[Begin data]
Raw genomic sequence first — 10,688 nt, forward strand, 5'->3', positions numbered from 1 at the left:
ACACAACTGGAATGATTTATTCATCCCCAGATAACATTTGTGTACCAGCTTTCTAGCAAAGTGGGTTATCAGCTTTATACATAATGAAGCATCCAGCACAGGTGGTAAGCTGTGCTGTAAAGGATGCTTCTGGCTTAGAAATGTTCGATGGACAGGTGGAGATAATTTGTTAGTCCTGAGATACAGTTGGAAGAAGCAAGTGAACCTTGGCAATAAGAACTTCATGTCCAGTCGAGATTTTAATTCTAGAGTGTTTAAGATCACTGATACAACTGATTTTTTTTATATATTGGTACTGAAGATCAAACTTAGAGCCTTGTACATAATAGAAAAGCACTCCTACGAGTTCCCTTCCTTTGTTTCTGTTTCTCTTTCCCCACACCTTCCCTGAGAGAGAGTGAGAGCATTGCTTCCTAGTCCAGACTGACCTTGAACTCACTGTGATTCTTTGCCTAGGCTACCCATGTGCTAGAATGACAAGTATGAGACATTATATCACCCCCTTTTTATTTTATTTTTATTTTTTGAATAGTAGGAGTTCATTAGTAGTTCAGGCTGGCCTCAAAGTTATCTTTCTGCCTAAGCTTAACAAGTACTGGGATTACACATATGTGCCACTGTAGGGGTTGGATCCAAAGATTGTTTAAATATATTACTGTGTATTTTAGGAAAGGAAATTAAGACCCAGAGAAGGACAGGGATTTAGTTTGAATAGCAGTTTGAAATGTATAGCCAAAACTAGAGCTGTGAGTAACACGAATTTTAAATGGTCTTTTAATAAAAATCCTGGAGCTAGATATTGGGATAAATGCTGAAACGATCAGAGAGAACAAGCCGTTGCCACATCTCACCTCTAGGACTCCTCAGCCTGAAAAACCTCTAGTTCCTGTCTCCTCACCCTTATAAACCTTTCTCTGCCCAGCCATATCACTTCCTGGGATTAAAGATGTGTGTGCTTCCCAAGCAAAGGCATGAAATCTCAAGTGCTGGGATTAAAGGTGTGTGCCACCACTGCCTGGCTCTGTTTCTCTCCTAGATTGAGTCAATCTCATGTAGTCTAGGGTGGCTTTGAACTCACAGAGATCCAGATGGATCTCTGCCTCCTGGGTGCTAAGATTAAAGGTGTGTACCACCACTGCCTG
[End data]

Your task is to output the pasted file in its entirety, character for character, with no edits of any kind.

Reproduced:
Raw genomic sequence first — 10,688 nt, forward strand, 5'->3', positions numbered from 1 at the left:
ACACAACTGGAATGATTTATTCATCCCCAGATAACATTTGTGTACCAGCTTTCTAGCAAAGTGGGTTATCAGCTTTATACATAATGAAGCATCCAGCACAGGTGGTAAGCTGTGCTGTAAAGGATGCTTCTGGCTTAGAAATGTTCGATGGACAGGTGGAGATAATTTGTTAGTCCTGAGATACAGTTGGAAGAAGCAAGTGAACCTTGGCAATAAGAACTTCATGTCCAGTCGAGATTTTAATTCTAGAGTGTTTAAGATCACTGATACAACTGATTTTTTTTATATATTGGTACTGAAGATCAAACTTAGAGCCTTGTACATAATAGAAAAGCACTCCTACGAGTTCCCTTCCTTTGTTTCTGTTTCTCTTTCCCCACACCTTCCCTGAGAGAGAGTGAGAGCATTGCTTCCTAGTCCAGACTGACCTTGAACTCACTGTGATTCTTTGCCTAGGCTACCCATGTGCTAGAATGACAAGTATGAGACATTATATCACCCCCTTTTTATTTTATTTTTATTTTTTGAATAGTAGGAGTTCATTAGTAGTTCAGGCTGGCCTCAAAGTTATCTTTCTGCCTAAGCTTAACAAGTACTGGGATTACACATATGTGCCACTGTAGGGGTTGGATCCAAAGATTGTTTAAATATATTACTGTGTATTTTAGGAAAGGAAATTAAGACCCAGAGAAGGACAGGGATTTAGTTTGAATAGCAGTTTGAAATGTATAGCCAAAACTAGAGCTGTGAGTAACACGAATTTTAAATGGTCTTTTAATAAAAATCCTGGAGCTAGATATTGGGATAAATGCTGAAACGATCAGAGAGAACAAGCCGTTGCCACATCTCACCTCTAGGACTCCTCAGCCTGAAAAACCTCTAGTTCCTGTCTCCTCACCCTTATAAACCTTTCTCTGCCCAGCCATATCACTTCCTGGGATTAAAGATGTGTGTGCTTCCCAAGCAAAGGCATGAAATCTCAAGTGCTGGGATTAAAGGTGTGTGCCACCACTGCCTGGCTCTGTTTCTCTCCTAGATTGAGTCAATCTCATGTAGTCTAGGGTGGCTTTGAACTCACAGAGATCCAGATGGATCTCTGCCTCCTGGGTGCTAAGATTAAAGGTGTGTACCACCACTGCCTG